NEWSWEEK: What are your thoughts on the team Obama assembled?
Nouriel Roubini: The choices are excellent. Tim Geithner is going to be a pragmatic, thoughtful and great leader for the Treasury. He has experience at the Treasury and the IMF [International Monetary Fund], then the New York Fed. I have great respect for both Geithner as well as Larry Summers. I think both of them in top roles in economics in the administration were good moves. I think very highly of them both.
What are the first things they need to tackle?
R: First one is the fiscal stimulus, because the troubled economy is in a freefall, so we really need to boost aggregate demand, and the sooner and larger the better. The second thing they should do is recapitalize the financial system. Most of the $700 billion is going to be used to recapitalize banks, broker dealers, finance companies and insurance companies. To do it aggressively and fast is going to be important.
The plan Obama has talked about includes spending on infrastructure and energy development to create jobs. How likely is that to produce long-term aid to the economy?
R: We need to do it because demand and spending and housing are literally collapsing. That will get a boost from public-sector spending: [spending on] infrastructure, unemployment benefits, state and local government aid, more food stamps. We're going to have to think larger, but I don't think you can pass most of it until January when [Obama] comes to power. We're going to have to wait, because nothing seems possible for the time being. But I expect most of his plans towill pass once the new administration is in power.
Obama is largely powerless for the next two months. What's your outlook from now through January?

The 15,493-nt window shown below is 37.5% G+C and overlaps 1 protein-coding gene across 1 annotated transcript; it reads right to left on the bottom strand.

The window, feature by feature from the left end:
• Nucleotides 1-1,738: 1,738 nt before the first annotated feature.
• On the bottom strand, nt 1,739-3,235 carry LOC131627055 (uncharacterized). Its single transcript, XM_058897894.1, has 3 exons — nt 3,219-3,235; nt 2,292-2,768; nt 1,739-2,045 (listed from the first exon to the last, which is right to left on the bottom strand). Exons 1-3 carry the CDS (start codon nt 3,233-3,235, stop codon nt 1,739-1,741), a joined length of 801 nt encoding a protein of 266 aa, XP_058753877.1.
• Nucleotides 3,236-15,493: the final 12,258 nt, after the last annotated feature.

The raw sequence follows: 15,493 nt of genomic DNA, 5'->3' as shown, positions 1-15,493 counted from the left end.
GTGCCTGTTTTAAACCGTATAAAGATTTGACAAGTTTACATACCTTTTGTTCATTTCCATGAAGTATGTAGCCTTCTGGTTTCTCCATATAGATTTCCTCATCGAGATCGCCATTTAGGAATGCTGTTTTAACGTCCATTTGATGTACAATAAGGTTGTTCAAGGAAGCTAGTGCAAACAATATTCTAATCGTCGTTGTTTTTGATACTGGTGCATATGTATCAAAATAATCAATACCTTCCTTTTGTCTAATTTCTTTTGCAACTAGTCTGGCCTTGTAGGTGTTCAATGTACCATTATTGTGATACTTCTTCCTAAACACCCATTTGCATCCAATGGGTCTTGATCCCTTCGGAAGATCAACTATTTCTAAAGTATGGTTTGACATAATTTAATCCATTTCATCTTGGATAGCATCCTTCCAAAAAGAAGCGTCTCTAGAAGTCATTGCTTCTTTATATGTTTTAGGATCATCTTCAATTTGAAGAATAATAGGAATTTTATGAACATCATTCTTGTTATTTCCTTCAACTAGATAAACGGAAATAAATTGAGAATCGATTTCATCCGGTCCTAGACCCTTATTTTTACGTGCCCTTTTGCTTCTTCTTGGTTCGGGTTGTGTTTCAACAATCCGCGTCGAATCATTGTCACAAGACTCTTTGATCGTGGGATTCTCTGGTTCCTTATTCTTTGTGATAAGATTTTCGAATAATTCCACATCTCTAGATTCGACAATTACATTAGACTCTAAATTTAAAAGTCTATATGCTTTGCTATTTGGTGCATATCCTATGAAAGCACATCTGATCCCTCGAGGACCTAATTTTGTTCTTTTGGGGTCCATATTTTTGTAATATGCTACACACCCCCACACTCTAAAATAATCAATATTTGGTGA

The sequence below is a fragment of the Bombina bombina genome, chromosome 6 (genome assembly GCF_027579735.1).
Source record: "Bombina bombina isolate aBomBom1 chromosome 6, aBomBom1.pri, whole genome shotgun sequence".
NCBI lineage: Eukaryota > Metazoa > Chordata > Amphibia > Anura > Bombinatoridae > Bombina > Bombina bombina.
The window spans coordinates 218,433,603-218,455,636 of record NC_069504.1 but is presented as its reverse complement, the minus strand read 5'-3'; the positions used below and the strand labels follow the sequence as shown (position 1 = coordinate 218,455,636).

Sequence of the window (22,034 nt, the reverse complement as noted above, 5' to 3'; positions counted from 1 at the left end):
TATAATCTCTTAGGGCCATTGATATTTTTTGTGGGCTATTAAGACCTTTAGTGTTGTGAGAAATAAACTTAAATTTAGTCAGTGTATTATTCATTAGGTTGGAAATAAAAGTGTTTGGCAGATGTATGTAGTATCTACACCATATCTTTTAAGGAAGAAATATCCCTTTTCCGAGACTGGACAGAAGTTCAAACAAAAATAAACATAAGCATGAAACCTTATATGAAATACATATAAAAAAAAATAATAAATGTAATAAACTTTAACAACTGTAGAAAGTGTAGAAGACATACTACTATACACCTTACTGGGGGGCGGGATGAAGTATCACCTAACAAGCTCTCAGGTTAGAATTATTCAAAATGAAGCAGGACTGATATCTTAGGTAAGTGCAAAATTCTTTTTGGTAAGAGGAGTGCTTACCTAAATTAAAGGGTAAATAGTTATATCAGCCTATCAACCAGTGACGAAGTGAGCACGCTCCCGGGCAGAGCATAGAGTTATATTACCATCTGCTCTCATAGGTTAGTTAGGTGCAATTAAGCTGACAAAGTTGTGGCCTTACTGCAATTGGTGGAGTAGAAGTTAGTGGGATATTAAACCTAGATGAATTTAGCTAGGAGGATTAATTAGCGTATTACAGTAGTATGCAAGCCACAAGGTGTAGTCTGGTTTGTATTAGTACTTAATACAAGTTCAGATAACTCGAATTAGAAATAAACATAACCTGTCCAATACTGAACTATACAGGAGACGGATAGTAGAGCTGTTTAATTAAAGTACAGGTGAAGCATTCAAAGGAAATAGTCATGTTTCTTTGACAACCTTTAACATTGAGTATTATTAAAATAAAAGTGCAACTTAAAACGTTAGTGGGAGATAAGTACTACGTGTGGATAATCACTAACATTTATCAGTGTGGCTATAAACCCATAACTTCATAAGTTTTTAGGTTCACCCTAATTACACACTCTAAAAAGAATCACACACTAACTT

R: The lame-duck session of Congress really needs to spend on unemployment benefits, aid to save the local governments and on food stamps. Those things are very short-run and are very important. It's really the most we can do for now.
Your view of the economic future is often a bit less than optimistic. What does Obama's team signal about what could be coming?
R: Look, he wants to get things done, so he's choosing a really terrific team. To me, it says that he's choosing people who have great experience. He's choosing people who are pragmatic and who realize the severity of the national problem we're facing. They're knowledgeable about markets, about the economy and the political process in Washington. These are the very best people he could have chosen. I can't look too far, but it's a very good signal of what he wants to do.
A few additional caveats on this interview, according to Roubini:
First, I told the Newsweek reporter – as full disclosure – that I had worked for Tim Geithner and Larry Summers when they were both at Treasury: I was head of a Treasury Office and the Senior Advisor to Tim Geithner in 1999-2000 who was at that time the Under Secretary for International Affairs while Larry Summers was Treasury Secretary. So some may that my positive views of the two may be biased/tinted by my working for them; on the other hand I know first hand about them and I have the greatest respect for their skills, intelligence, expertise, commitment to sound public policy and policy wisdom even if I may not always agree with all of their views.
Second, I have also to add that – as I argued in an interview with CNBC Monday morning - while I have the greatest respect for the new Obama economic team, they will inherit a huge economic and financial mess that will be extremely hard to fix even if they were to implement the most sound and consistent economic and financial policy package. This is going to be the worst US recession in decades as the strapped US consumer is now faltering. The recession train and the financial crisis train have left the station. What policy can do – at best – is to minimize the financial and economic losses and limit the extent and severity and length of the economic and financial crisis, not to prevent it.
President Elect Obama and his top notch team will inherit two wars and the worst economic and financial crisis in decades. So expect very difficult times ahead for the economy and for financial markets regardless of the best effort of Obama’s excellent economic team in trying to address these problems. Even a massive fiscal stimulus, a more rapid and coherent plan to recapitalize financial institutions and resolve the credit crunch, an aggressive plan to reduce the debt burden of insolvent household, and more aggressive and radical set of unorthodox monetary policies will not prevent a global stag-deflation in 2009 and possibly longer.
p/s photos: Kou Shibasaki